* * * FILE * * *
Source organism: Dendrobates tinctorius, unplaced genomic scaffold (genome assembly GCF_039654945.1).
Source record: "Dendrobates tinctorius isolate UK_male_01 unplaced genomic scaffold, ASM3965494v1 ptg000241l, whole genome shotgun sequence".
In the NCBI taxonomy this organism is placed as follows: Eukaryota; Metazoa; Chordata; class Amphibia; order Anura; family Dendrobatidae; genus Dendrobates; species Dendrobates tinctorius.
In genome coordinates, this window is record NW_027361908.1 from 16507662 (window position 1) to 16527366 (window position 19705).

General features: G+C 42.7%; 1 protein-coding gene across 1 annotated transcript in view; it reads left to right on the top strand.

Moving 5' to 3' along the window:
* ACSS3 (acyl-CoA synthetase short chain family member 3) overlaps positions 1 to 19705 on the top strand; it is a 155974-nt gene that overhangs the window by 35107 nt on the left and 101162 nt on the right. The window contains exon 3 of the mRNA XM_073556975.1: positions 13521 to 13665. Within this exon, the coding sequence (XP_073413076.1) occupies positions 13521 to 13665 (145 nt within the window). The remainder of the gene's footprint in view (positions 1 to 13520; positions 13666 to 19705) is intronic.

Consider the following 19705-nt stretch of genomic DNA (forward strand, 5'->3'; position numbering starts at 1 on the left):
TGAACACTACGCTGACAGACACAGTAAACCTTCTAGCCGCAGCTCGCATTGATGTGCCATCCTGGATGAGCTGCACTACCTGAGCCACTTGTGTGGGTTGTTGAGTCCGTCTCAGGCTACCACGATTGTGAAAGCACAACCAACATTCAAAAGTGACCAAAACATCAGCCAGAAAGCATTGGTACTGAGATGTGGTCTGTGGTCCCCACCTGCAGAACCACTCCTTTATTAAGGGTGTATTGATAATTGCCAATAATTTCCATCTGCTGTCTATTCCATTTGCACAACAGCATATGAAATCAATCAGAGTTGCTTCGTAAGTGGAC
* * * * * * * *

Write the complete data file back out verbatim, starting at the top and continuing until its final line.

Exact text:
Source organism: Dendrobates tinctorius, unplaced genomic scaffold (genome assembly GCF_039654945.1).
Source record: "Dendrobates tinctorius isolate UK_male_01 unplaced genomic scaffold, ASM3965494v1 ptg000241l, whole genome shotgun sequence".
In the NCBI taxonomy this organism is placed as follows: Eukaryota; Metazoa; Chordata; class Amphibia; order Anura; family Dendrobatidae; genus Dendrobates; species Dendrobates tinctorius.
In genome coordinates, this window is record NW_027361908.1 from 16507662 (window position 1) to 16527366 (window position 19705).

General features: G+C 42.7%; 1 protein-coding gene across 1 annotated transcript in view; it reads left to right on the top strand.

Moving 5' to 3' along the window:
* ACSS3 (acyl-CoA synthetase short chain family member 3) overlaps positions 1 to 19705 on the top strand; it is a 155974-nt gene that overhangs the window by 35107 nt on the left and 101162 nt on the right. The window contains exon 3 of the mRNA XM_073556975.1: positions 13521 to 13665. Within this exon, the coding sequence (XP_073413076.1) occupies positions 13521 to 13665 (145 nt within the window). The remainder of the gene's footprint in view (positions 1 to 13520; positions 13666 to 19705) is intronic.

Consider the following 19705-nt stretch of genomic DNA (forward strand, 5'->3'; position numbering starts at 1 on the left):
TGAACACTACGCTGACAGACACAGTAAACCTTCTAGCCGCAGCTCGCATTGATGTGCCATCCTGGATGAGCTGCACTACCTGAGCCACTTGTGTGGGTTGTTGAGTCCGTCTCAGGCTACCACGATTGTGAAAGCACAACCAACATTCAAAAGTGACCAAAACATCAGCCAGAAAGCATTGGTACTGAGATGTGGTCTGTGGTCCCCACCTGCAGAACCACTCCTTTATTAAGGGTGTATTGATAATTGCCAATAATTTCCATCTGCTGTCTATTCCATTTGCACAACAGCATATGAAATCAATCAGAGTTGCTTCGTAAGTGGAC